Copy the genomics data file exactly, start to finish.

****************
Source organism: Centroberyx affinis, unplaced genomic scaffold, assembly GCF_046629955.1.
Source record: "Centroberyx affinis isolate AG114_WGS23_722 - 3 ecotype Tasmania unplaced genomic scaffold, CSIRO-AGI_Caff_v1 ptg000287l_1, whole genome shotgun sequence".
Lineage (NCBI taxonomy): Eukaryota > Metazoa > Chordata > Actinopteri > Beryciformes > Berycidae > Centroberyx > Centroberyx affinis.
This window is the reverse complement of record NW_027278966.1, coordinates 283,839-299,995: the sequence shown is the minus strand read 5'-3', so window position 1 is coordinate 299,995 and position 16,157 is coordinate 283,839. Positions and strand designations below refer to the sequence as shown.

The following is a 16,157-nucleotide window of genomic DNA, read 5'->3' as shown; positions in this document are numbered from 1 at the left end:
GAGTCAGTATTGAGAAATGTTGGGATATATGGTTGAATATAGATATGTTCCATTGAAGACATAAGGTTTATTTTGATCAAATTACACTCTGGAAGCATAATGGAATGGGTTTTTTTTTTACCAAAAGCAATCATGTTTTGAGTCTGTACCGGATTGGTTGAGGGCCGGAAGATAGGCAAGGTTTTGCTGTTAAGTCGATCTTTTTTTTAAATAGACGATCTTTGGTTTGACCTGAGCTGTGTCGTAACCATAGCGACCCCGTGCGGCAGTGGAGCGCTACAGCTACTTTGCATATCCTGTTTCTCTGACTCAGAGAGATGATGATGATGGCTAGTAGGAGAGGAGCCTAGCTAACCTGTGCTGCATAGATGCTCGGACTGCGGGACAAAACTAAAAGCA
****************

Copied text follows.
Source organism: Centroberyx affinis, unplaced genomic scaffold, assembly GCF_046629955.1.
Source record: "Centroberyx affinis isolate AG114_WGS23_722 - 3 ecotype Tasmania unplaced genomic scaffold, CSIRO-AGI_Caff_v1 ptg000287l_1, whole genome shotgun sequence".
Lineage (NCBI taxonomy): Eukaryota > Metazoa > Chordata > Actinopteri > Beryciformes > Berycidae > Centroberyx > Centroberyx affinis.
This window is the reverse complement of record NW_027278966.1, coordinates 283,839-299,995: the sequence shown is the minus strand read 5'-3', so window position 1 is coordinate 299,995 and position 16,157 is coordinate 283,839. Positions and strand designations below refer to the sequence as shown.

The following is a 16,157-nucleotide window of genomic DNA, read 5'->3' as shown; positions in this document are numbered from 1 at the left end:
GAGTCAGTATTGAGAAATGTTGGGATATATGGTTGAATATAGATATGTTCCATTGAAGACATAAGGTTTATTTTGATCAAATTACACTCTGGAAGCATAATGGAATGGGTTTTTTTTTTACCAAAAGCAATCATGTTTTGAGTCTGTACCGGATTGGTTGAGGGCCGGAAGATAGGCAAGGTTTTGCTGTTAAGTCGATCTTTTTTTTAAATAGACGATCTTTGGTTTGACCTGAGCTGTGTCGTAACCATAGCGACCCCGTGCGGCAGTGGAGCGCTACAGCTACTTTGCATATCCTGTTTCTCTGACTCAGAGAGATGATGATGATGGCTAGTAGGAGAGGAGCCTAGCTAACCTGTGCTGCATAGATGCTCGGACTGCGGGACAAAACTAAAAGCA